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# Are hashtags gone?

I can't see them anywhere.

Edit: I see that some posts (including this one) still have them, but no problems.

Note by Tim Vermeulen
3 years, 8 months ago

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Problems have tags but they're hidden, mainly because of this. But you can still search for problems tagged with a certain ....tag. For example, if you search for things tagged with #triangleinequality, you can find the problem I mentioned in the link above. · 3 years, 8 months ago

Oh! I missed that note (surprise, surprise). I agree that some tags gave it away. However,

• it would be nice if the hashtags would become visible after solving the problem,
• some hashtags (like #algebra) don't have to be hidden in the first place, and
• how do we search for hashtags? The 'popular tags' box is gone.
· 3 years, 8 months ago

• Agreed!
• Indifferent on this one [what's the use of hiding some tags and unhiding others?]
• There's no easy way to do this. You can manually search for tags with: https://brilliant.org/newsfeed/tag-feed/insert tag here using small letters and no spaces/.
I was going to share a note on this very thing. · 3 years, 8 months ago

I think there is a reasonable difference between problem tags and solution tags (or technique tags). Problem tags can be determined while reading the problem (like #algebra or #gametheory), while solution tags indicate what techniques a user might use while solving the problem (so it's likely the user uses it, not necessary). In fact, I'd say users should be given the ability to tag their solutions with techniques they used.

I also thought of that solution (changing the url), but that's obviously not how we're supposed to search for tags. Staff, look into this please? · 3 years, 8 months ago

The staff are working on a search bar for searching tags and it'll be live "soon". See here. · 3 years, 8 months ago

Thanks :) · 3 years, 8 months ago

You're welcome! · 3 years, 8 months ago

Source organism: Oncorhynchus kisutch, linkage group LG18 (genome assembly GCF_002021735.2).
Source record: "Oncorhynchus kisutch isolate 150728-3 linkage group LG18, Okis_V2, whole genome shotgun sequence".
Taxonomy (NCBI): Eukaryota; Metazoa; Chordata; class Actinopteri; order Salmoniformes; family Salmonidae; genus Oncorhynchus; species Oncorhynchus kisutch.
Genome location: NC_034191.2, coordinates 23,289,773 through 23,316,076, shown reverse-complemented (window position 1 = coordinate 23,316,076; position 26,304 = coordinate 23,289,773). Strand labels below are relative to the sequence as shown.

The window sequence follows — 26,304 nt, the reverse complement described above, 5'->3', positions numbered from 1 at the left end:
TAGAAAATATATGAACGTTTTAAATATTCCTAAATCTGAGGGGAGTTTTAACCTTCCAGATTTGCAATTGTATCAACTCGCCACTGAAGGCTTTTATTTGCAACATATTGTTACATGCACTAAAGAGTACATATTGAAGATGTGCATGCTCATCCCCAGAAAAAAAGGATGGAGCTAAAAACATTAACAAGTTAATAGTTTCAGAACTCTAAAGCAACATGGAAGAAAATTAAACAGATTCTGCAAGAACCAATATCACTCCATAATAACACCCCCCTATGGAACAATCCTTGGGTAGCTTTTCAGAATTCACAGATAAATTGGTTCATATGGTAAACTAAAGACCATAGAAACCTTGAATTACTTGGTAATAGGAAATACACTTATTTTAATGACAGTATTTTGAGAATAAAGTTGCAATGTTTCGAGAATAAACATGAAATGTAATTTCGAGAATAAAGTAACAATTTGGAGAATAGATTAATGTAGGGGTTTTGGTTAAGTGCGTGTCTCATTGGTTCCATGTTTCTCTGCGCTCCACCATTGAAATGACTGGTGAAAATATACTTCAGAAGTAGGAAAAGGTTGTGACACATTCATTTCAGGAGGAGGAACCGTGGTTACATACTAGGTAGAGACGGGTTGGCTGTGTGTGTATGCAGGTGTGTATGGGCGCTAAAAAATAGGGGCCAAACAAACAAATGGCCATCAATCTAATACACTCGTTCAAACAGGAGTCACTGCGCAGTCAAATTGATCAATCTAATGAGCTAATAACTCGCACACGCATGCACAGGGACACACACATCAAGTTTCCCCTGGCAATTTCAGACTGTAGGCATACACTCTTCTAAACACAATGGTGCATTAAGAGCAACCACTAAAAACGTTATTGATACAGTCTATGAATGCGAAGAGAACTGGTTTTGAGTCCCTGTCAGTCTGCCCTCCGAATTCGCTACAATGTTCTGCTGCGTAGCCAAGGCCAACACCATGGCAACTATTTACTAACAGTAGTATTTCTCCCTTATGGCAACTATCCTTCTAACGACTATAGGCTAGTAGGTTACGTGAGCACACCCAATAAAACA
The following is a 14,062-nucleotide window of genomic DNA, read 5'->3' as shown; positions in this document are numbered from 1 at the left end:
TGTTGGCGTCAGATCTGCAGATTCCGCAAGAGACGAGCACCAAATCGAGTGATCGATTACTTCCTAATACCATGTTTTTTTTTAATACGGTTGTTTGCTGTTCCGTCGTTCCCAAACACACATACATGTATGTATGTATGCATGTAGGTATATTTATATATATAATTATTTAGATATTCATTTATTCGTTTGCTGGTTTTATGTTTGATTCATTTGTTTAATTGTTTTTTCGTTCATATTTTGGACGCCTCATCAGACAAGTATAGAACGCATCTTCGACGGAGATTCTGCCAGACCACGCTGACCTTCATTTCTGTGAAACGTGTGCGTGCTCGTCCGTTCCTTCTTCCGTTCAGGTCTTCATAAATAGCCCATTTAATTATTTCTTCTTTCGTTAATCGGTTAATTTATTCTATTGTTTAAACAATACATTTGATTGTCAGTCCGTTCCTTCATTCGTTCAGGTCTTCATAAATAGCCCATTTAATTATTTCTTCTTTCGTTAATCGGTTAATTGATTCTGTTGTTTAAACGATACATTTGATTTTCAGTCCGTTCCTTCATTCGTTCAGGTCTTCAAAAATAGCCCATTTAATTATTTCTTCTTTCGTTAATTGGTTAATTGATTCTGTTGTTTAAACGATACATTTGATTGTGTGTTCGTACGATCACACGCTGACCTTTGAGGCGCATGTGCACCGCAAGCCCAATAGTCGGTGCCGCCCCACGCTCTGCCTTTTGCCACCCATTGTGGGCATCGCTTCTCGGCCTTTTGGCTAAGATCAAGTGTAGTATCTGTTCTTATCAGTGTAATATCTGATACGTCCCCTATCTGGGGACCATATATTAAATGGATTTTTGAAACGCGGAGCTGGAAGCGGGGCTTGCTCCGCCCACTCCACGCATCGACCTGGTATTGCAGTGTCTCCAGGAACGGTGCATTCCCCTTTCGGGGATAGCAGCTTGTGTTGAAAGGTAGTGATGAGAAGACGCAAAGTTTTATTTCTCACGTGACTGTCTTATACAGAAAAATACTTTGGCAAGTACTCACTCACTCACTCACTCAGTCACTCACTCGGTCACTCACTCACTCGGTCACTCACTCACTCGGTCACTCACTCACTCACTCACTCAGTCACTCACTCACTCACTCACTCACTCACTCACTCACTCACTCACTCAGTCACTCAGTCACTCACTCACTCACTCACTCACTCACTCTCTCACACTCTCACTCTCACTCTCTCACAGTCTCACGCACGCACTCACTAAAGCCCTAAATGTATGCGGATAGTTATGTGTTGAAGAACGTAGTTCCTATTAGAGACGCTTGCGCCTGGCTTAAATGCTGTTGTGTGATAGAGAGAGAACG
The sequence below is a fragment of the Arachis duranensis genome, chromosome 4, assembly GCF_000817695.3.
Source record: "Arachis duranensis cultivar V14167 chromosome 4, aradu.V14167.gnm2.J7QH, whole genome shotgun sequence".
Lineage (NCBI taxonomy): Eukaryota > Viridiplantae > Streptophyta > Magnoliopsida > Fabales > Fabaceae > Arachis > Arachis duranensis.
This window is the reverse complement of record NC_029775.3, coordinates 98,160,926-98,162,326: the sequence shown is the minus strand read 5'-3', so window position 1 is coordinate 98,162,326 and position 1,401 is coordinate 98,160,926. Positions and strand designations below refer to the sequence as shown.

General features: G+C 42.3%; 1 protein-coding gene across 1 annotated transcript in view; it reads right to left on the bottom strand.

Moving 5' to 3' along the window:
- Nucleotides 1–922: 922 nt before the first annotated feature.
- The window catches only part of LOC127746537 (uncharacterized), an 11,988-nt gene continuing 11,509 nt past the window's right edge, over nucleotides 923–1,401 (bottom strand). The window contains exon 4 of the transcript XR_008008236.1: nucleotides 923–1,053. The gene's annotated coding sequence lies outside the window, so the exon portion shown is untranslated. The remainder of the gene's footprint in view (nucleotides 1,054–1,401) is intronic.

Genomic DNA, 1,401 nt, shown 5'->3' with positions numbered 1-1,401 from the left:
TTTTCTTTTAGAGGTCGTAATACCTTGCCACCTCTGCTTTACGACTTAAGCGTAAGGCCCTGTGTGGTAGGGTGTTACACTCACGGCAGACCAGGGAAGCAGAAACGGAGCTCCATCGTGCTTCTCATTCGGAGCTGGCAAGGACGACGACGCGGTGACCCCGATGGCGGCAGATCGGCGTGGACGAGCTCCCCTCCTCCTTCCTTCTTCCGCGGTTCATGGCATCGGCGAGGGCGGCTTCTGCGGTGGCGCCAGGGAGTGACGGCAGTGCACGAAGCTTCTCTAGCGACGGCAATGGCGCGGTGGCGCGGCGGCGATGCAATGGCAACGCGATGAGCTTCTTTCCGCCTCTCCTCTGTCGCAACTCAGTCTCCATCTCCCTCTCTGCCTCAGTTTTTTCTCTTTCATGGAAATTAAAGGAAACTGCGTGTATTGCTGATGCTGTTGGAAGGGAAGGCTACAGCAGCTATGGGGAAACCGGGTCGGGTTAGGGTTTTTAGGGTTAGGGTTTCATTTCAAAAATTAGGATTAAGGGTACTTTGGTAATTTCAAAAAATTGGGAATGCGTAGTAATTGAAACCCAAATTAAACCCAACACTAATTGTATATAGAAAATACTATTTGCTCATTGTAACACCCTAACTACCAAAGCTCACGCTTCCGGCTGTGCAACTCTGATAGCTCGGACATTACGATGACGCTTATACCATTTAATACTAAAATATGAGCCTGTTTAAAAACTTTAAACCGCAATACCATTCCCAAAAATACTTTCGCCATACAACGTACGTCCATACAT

Problem tags can be determined while reading the problem

Doesn't that mean problem tags give you no additional information other than what you already get from reading the problem? And I'm not entirely sure about what counts as a problem tag and what doesn't. What would a problem about derangements have as its problem tag? #Combinatorics or #Derangements? The statement that "solution tags indicate what techniques a user might use while solving the problem (so it's likely the user uses it, not necessary)" may be true for problems with high ratings, but that is not the case for lower level problems. Most lower level problems are a direct application of some technique or another.

That being said, I have no problem at all if "problem tags" are not hidden.

I strongly agree on the point about being able to view the tags after you solve a problem. Because sometimes when you see the tags, you find that there are different, very different approaches for a single problem. This happened to me once with a geometry problem[this was a time when the tags were visible]. Not only did I solve it without using the tags that were mentioned [with the exception of #Geometry], I had no idea how some of the tags [like #Ptolemy'sequation] were remotely helpful in solving the problem.

Finally a question: what "problem tag" would the following problem have?:

If $$z$$ is a complex number such that $$|z|=1$$, prove that

$|1-z|=2\sin(\frac{\arg z}{2})$

# Algebra? I can view this as a purely geometrical problem. · 3 years, 8 months ago

Doesn't that mean problem tags give you no additional information other than what you already get from reading the problem?

Exactly.

What would a problem about derangements have as its problem tag? #Combinatorics or #Derangements?

Yeah, I guess.

Most lower level problems are a direct application of some technique or another.

Yes, but still, the technique that's used shouldn't be visible beforehand.

Finally a question: what "problem tag" would the following problem have?

Maybe both #algebra and #geometry, as it has to do with both topics.

Note that distinguishing problem tags and solution tags is just a silly idea of mine, it will probably never see the light of day (on Brilliant, at least). · 3 years, 8 months ago